Over at SB Nation’s Longform, here’s Pat Jordan on his days pitching in the minor leagues:
The closest I ever came to pitching a “Big Game” in the minors was in my last minor league season, and it was a “Big Game” only because it was my last game. The year was 1961, and I was pitching for the Palatka in the Class D Florida State League, against the Tampa Tarpons, a farm club for the Cincinnati Reds. I was wild as usual, walking batter after batter, sweating in the merciless August heat, kicking the dirt, cursing myself, my teammates, the umpires, the fans, the opposing batters just standing at the plate, relaxed, grinning even, their bat resting on their shoulder, not even expecting to swing, just waiting out their four balls before they trotted to first base. Their fans cheered my ineptitude at first, but even they got bored with so many walks and runs for their team, the game, for all intents and purposes, already over in the first inning. They began moaning and jeering, pleading with my manager to free everyone from this painful public disgrace, “Take him out, he’s done on both sides.”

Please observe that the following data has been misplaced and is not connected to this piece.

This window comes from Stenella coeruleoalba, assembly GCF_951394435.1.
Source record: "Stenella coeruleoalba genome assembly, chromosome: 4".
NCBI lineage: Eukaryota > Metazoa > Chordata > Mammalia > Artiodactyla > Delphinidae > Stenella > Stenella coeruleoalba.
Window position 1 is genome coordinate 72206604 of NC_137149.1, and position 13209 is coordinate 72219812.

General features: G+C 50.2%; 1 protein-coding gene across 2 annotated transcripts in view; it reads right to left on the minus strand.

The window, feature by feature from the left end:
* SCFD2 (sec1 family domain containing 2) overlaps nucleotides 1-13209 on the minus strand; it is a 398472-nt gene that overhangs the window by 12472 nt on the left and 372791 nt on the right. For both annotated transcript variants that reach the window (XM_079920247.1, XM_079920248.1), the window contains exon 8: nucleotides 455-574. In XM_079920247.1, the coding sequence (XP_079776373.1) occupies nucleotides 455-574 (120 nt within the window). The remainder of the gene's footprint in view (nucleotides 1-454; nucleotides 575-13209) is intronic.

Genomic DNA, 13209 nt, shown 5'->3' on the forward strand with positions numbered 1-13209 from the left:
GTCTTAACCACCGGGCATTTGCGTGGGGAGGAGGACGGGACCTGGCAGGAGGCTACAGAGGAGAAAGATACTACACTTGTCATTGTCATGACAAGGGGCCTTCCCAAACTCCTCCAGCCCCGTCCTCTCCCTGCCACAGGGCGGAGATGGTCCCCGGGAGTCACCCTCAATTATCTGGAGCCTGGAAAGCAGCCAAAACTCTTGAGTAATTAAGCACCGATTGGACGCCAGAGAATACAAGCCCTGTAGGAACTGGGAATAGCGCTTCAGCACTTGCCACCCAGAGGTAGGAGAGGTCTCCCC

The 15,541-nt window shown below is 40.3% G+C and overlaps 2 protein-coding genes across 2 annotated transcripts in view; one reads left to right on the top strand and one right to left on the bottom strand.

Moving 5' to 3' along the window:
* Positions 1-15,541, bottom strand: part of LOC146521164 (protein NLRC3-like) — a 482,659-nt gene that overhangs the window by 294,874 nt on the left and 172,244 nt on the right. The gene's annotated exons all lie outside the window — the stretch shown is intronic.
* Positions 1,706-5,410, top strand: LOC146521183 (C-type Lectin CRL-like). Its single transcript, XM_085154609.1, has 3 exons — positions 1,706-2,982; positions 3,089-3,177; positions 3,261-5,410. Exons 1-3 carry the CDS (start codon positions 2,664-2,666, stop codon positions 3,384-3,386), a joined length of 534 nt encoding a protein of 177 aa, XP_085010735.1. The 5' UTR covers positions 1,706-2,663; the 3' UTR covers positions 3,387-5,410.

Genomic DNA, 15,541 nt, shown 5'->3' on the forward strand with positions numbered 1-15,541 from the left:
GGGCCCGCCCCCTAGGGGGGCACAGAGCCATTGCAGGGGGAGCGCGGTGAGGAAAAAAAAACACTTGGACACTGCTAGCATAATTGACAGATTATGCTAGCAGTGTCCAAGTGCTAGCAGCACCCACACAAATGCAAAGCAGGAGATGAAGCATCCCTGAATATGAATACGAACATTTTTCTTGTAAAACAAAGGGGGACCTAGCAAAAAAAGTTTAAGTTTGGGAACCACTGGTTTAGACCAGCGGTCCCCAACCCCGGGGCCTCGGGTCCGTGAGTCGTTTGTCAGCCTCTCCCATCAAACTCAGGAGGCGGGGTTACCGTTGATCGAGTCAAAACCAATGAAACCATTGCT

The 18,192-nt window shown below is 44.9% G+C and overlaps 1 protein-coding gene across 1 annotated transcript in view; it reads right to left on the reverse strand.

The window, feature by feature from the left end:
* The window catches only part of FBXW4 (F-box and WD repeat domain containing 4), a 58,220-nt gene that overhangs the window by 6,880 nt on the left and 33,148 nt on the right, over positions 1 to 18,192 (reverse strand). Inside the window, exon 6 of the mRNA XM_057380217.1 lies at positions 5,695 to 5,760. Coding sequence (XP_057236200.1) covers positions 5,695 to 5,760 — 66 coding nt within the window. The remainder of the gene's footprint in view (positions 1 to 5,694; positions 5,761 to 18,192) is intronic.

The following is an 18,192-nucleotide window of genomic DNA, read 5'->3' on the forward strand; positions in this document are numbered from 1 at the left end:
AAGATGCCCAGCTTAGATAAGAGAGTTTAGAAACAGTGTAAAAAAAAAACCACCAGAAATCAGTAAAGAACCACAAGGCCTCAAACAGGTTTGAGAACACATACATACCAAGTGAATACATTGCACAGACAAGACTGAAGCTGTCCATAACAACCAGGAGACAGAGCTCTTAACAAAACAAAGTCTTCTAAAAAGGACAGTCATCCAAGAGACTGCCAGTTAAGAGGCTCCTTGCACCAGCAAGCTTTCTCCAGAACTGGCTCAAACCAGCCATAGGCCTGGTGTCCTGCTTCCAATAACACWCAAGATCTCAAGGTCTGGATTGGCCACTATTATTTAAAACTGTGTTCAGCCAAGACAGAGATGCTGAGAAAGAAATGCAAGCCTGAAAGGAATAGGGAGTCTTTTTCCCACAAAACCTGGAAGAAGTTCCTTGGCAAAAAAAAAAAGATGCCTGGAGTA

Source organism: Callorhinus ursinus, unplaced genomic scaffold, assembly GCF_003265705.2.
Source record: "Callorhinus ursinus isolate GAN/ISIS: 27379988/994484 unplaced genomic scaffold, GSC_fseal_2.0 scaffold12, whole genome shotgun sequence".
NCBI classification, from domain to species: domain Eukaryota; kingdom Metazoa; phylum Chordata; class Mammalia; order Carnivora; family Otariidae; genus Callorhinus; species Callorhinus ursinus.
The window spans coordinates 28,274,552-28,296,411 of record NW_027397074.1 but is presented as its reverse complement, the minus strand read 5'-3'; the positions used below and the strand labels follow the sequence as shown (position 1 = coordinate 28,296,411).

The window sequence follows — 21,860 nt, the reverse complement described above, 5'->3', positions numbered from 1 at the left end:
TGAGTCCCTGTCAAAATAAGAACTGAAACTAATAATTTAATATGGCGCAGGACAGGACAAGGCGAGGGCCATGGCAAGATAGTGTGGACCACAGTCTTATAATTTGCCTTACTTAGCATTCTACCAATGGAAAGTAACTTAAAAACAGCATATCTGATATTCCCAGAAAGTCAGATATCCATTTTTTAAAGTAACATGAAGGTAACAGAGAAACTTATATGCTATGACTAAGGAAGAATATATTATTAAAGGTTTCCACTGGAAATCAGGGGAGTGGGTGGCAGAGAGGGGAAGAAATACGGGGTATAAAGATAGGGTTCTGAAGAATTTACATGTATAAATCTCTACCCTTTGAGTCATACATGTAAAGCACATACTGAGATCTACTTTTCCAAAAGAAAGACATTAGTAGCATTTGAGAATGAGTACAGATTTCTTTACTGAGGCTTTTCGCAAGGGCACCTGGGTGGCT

The next batter stepped into the batter’s box. I already knew he would be the last batter I would ever face in my aborted career. I glared at him, my final chance to salvage some pride, to go out on my shield on a boat filled with burning straw into that vast sea of an ordinary life that awaited me in Bridgeport, where I expected to work one shit job after another to support my wife and squalling kids; Mason laborer. Soda jerk at a drugstore. Ditch digger on a construction crew. And then, after work, dirty, depressed, and disgusted, I would drink too many beers before I went home to my poor beleaguered wife.
So I decided to plant my fastball in this final batter’s ear; Pete Rose.